Attorneys for both the University and Abigail Fisher, a rejected UT applicant, argued over the necessity of a race-conscious admissions policy in front of the Fifth Circuit Court of Appeals on Wednesday.
Fisher sued the University in 2008 for discriminating against her based on her race, which she claimed was in violation of the 14th Amendment.
In June, the Supreme Court determined the Fifth Circuit had failed to apply strict scrutiny to the University’s race-conscious admissions policy and sent the case back to the Fifth Circuit court to determine whether the University’s policies are narrowly tailored and necessary to achieve a “critical mass” of minority students.
In their questions during oral argument, Judges Patrick Higginbotham, Carolyn King and Emilio Garza focused on the way the University defines “critical mass,” as well as past attempts the University has made to increase minority enrollment.
“Every attempt I’ve heard to define a critical mass has been tautological, circular or objective,” Garza said.
Greg Garre, the University’s attorney, said although UT does not use specific numbers to determine a critical mass, the University is still able to determine when this mass has been met.
“[Not using percentages] doesn’t mean that UT can’t determine when a critical mass is reached,” Garre said.
In describing the difficulty of defining a critical mass, Garre and the judges both made references to former Supreme Court Justice Potter Stewart’s famous quote, “I know it when I see it.”
Fisher’s attorney Bert Rein said if the University considers race in its admissions process for people who do not qualify for admission under the state’s Top 10 Percent rule, the school must provide undeniable evidence that diversity could not have been achieved through any other means.
“If you pick race, you have to be able to withstand strict scrutiny,” Rein said.
According to Garre, the University uses race as part of a much larger admissions process, and race is one of several factors that, combined, determine 4/7 of an applicant’s personal achievement index. That score is in turn combined with the applicant’s academic index score to determine if the applicant should be admitted to the University.
“One factor of a factor is race,” Garre said.
Higginbotham said because most low-performing schools in Texas are heavily made up of minority students, if the University did not use holistic review to gain minority students, then students might begin to assume all minority students at the University are from low-performing schools.
“That to me creates the stigma that [Justice Clarence Thomas] has rightly complained about,” he said.
President William Powers Jr. — who is a Harvard Law graduate and a former dean of the UT Law School — said he thinks the questions the judges asked clearly indicate they researched the University’s specific admission policies.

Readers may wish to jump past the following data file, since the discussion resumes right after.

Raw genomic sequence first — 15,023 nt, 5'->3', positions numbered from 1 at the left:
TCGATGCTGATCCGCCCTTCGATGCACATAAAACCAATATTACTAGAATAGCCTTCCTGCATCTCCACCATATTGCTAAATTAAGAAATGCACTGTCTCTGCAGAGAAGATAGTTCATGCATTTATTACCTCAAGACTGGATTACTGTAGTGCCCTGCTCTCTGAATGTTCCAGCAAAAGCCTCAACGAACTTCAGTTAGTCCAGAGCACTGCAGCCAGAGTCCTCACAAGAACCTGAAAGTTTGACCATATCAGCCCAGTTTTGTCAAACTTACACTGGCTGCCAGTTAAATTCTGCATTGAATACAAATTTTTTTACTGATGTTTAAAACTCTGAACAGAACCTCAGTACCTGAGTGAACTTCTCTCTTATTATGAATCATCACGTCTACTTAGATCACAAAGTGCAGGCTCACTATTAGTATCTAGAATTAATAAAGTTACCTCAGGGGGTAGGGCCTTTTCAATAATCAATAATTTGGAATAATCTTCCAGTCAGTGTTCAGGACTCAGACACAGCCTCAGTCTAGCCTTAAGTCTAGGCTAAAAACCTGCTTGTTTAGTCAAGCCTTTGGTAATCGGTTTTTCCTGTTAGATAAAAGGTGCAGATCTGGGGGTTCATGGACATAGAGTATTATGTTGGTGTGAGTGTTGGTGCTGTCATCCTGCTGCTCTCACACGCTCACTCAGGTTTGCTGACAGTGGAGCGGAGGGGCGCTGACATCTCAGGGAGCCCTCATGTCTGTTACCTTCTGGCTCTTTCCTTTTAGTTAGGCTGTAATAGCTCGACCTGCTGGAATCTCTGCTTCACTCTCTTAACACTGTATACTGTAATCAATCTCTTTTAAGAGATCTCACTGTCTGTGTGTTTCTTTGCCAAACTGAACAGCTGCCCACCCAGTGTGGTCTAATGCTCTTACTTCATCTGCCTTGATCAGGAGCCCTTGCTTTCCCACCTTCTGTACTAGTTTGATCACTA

“The court was very well prepared on both sides,” Powers said. “The arguments were very relevant to the application of the [admissions] standard. Arguments were excellently presented.”
The University has been the center of many previous cases related to affirmative action. In 1996, Hopwood v. Texas was the first affirmative action case to strike down race as a factor during an admissions process, though the right to use race with certain qualifications had been established in Regents of the University of California v. Bakke in 1978.
Grutter v. Bollinger, a case brought against the University of Michigan in 2003, declared use of race as an admissions criteria constitutional, reversing the Hopwood ruling.
Garre argued that during the seven years between those two cases, while the University did not use race as part of its admissions process, the percentage of African-American students in the student body fell by approximately 50 percent.
“In 2004, there were 15.2 percent minority admits,” Garre said. “You go to 2007, the 15.2 percent ballooned to 23.6 percent with the addition of race in holistic review.”
Rein said the University has not made any attempts to use race-neutral admissions criteria since the Grutter case declared that using race as a factor is constitutional.
“They haven’t looked at a darn thing,” Rein said. “What they did is look at Grutter and say, ‘The green light is on.’”
Powers disagreed and said the University has been unable to achieve its goals of student diversity through processes that do not take race into consideration.
“To suggest that we have not tried race-neutral admissions policies ignores the University’s history,” Powers said in a statement. “In fact, prior to the introduction of the admissions policy being defended today, the University saw the number of minority enrollments drop precipitously or stagnate, despite more targeted recruiting, increased scholarships, the use of socioeconomic factors in holistic review and the introduction of the Top 10 Percent law.”
Additional reporting by Jordan Rudner.